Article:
It is more friendly in terms of it’s being negotiated. It’s not necessarily hostile like an off-market bid. It may have conditions that need to be met, price coming into effect.

“And the process runs through a court hearing process. The first court hearing is around approving the documentation, making sure the shareholders have got all the information they need to make a decision.

“You’ve got to get 50% by number of shareholders and 75% by quantum of votes in each class. So quite higher and then binding on all shareholders.”

He said it was an all or nothing bid, but one that provides a fantastic level of flexibility, and you can have a structure where you could carve out another entity with certain assets.

“If you’ve got a diversified group, you may group all the gold assets for the takeover and then spin out lithium assets to another vehicle and continue to trade on,” Myers noted.

Shareholder stakes

Myers said a shareholder really needs to think about “What’s in this for me, what’s in it for them, and what does that mean for me?”

He said the industry had recently seen a real focus on cost of production and consolidation in regions for more effectively feed an operating mill.

“That certainly makes a lot of sense to bring sub capacity assets into a more efficient structure. You’ve got other entities that are looking at extending the life of their operations. They’ve got a project that’s nearing the end of the life, so they’re looking for extension large,” he said.

Myers added that in general, the large explorers have moved away from exploration and using the M&A as a way of adding advanced exploration and pre-development assets to their portfolios.

“There’s opportunity there where you can realise some value. Some companies have cash and financing through the markets or debt may be expensive compared to going to an industry player that does have a cash balance,” he said.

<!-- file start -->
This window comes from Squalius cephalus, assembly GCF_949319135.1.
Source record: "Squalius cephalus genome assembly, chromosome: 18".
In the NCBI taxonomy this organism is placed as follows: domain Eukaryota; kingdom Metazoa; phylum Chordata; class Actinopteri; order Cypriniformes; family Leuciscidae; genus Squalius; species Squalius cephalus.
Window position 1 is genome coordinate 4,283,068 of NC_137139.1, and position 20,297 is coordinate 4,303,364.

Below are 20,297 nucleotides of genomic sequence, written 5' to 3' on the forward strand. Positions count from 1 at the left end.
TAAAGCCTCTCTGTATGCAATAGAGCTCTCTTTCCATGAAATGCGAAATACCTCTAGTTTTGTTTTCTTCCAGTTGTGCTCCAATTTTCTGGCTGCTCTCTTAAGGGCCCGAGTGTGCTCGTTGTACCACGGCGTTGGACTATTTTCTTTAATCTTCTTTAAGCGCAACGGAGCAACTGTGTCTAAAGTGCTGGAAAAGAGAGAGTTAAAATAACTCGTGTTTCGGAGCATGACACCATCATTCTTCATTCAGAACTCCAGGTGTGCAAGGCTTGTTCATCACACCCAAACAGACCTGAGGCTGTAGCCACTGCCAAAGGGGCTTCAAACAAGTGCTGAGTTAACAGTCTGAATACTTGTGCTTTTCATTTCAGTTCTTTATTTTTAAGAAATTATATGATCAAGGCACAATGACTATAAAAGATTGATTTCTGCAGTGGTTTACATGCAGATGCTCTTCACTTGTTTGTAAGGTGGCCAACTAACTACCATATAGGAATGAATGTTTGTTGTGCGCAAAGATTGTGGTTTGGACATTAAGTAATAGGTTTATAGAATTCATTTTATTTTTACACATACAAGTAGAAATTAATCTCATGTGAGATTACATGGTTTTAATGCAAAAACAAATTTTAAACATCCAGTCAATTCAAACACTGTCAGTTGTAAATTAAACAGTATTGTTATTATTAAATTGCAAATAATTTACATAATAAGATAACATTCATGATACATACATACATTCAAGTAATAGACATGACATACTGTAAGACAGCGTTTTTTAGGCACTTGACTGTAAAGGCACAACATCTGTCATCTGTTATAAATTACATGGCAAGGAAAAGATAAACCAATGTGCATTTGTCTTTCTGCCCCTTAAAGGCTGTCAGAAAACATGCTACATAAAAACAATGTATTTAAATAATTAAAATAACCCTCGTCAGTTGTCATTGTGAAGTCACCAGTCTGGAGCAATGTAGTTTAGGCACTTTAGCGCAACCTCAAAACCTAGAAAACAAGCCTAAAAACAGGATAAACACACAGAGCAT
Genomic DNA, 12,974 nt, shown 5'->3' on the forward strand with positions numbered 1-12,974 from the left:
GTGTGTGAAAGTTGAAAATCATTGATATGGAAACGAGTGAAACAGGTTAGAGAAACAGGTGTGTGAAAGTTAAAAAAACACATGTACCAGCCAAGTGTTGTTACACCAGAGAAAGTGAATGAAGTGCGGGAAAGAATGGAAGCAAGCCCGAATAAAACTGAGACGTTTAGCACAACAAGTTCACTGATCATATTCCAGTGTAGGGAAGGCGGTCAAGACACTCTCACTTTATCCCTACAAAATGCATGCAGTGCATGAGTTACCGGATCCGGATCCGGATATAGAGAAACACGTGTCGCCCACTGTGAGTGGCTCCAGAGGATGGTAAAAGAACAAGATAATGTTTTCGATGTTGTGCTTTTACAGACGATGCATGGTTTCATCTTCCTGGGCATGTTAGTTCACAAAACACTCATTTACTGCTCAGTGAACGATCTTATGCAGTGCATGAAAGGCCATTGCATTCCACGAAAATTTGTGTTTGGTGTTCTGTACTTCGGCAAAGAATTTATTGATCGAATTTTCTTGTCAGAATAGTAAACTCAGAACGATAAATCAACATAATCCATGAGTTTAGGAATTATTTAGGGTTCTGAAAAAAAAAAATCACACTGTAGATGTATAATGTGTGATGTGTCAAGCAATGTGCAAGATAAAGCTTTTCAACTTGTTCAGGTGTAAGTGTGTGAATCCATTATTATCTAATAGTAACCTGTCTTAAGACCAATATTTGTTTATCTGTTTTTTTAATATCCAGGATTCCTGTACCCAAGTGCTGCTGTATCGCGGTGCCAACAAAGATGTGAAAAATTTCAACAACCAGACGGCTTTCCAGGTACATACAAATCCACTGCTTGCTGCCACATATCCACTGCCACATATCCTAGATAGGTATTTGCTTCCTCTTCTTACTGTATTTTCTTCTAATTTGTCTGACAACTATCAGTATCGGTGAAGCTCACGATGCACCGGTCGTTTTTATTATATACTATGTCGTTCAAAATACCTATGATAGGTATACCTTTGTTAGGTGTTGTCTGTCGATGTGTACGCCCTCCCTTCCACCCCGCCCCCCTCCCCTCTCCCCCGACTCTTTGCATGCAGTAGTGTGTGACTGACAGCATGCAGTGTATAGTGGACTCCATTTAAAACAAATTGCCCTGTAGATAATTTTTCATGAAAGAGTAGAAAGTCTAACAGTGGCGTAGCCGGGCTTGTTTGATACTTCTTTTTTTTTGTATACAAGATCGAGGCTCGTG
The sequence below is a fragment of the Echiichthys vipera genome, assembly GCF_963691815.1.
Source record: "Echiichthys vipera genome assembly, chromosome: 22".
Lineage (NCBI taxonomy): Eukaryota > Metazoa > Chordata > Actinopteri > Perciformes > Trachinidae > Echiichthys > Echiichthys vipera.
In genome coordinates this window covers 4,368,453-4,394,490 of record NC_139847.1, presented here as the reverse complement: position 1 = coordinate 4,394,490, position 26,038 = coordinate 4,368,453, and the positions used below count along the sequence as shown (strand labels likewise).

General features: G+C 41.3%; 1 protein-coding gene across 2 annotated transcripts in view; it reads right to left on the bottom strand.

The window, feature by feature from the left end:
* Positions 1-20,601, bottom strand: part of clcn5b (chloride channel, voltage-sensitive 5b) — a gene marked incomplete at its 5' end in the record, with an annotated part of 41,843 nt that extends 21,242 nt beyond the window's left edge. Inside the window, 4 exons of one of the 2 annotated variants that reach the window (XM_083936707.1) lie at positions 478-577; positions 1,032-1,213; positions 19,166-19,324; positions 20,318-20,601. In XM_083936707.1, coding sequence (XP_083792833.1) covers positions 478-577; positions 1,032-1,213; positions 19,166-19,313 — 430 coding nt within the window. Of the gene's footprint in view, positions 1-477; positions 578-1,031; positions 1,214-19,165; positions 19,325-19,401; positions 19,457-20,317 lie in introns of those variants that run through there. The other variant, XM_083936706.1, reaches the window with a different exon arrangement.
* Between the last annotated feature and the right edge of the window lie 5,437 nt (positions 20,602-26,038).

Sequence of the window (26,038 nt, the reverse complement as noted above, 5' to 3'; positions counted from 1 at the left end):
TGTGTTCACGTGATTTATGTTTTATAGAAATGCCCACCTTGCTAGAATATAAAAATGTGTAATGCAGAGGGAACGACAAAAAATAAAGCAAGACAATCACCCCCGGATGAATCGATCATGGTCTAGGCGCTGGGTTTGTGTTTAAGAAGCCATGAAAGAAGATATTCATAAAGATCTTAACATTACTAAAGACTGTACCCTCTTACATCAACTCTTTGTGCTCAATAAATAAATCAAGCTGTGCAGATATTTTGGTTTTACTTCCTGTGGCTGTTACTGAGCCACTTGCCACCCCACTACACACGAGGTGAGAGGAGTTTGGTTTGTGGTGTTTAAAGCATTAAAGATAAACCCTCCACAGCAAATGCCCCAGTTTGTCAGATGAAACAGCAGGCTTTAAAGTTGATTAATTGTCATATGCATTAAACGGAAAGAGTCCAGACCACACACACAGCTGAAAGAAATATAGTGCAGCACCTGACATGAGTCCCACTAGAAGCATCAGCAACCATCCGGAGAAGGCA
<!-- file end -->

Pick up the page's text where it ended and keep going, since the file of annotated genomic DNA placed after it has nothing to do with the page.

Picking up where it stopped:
There will naturally be opportunistic grabs on assets perceived as undervalued or a company with a share price bogged down for all sorts of reasons – and that’s when they swoop.

“What you need to think about as an investor is what’s the motivation and how do you respond.”

Takeover time

Myers then went over some recent takeovers, and the features he had noticed.

“When Essential Metals and IGO announced a scheme to acquire at 50 cents a share just before the scheme meeting, Mineral Resources acquired a 19.99 per cent stake,” he recalled.

“There was a lot of speculation about would another bid be coming. And you would imagine that that actually affected the vote because people waiting to see what’s next re didn’t raise a bid and they voted against the scheme, which led to them saying that they wouldn’t proceed with a restructured deal.”

He said there is a truth in takeovers law: if you make a statement about a takeover, you’ve got to stick with it.

“IGO couldn’t move alone given it was their JV partner, therefore it left the asset available, Develop came in and acquired a central buyer, a scheme for script consideration.”

“We think that was a key difference as well, that shareholders were exposed to the assets rather than the cash bid, which took them out of their exposure to the lithium play.”

Myers noted another interesting example, one he saw being structured to avoid the last-minute hiccup.

“SQM announced a bid for Azure, who picked up at a reasonable premium an exploration asset. Very early stage, so a great result,” he said.

“What then happened was the scheme was priced at $3.52 or if the scheme was voted down an off-market bid would be launched as soon as that happened. We saw that as a potential effort to protect against bid disruption.

“What we then saw was Hancock and Mineral Resources both emerge with significant stakes following that, and then you’ve had a negotiation process to actually announce a joint bid.

“They’re working through the process of getting regulatory approvals to make that occur. Quite interesting to see the change in structure, but not necessarily the desired outcome from the structuring.”

On-market speed

Myers said we saw a new century on February 21st, when Sibanye-Stillwater launched an off market takeover offer for New Century, with a key element of an on-market facility for a certain number of shares that was immediately filled.

On the 22nd, Sibanye announced it had reached 40.58 per cent and more on market purchases, and by the 23rd, it was over 50 per cent.

“In a very short timeframe, it made very difficult for the board to respond in a way that meant that they had time to communicate to shareholders,” he said.

“You can see that speed of transacting, which if you’re a shareholder who’s been looking to get out of a stock, fantastic, you get normal settlement and your money a lot quicker than some of the other structures, but it certainly moves a lot faster.”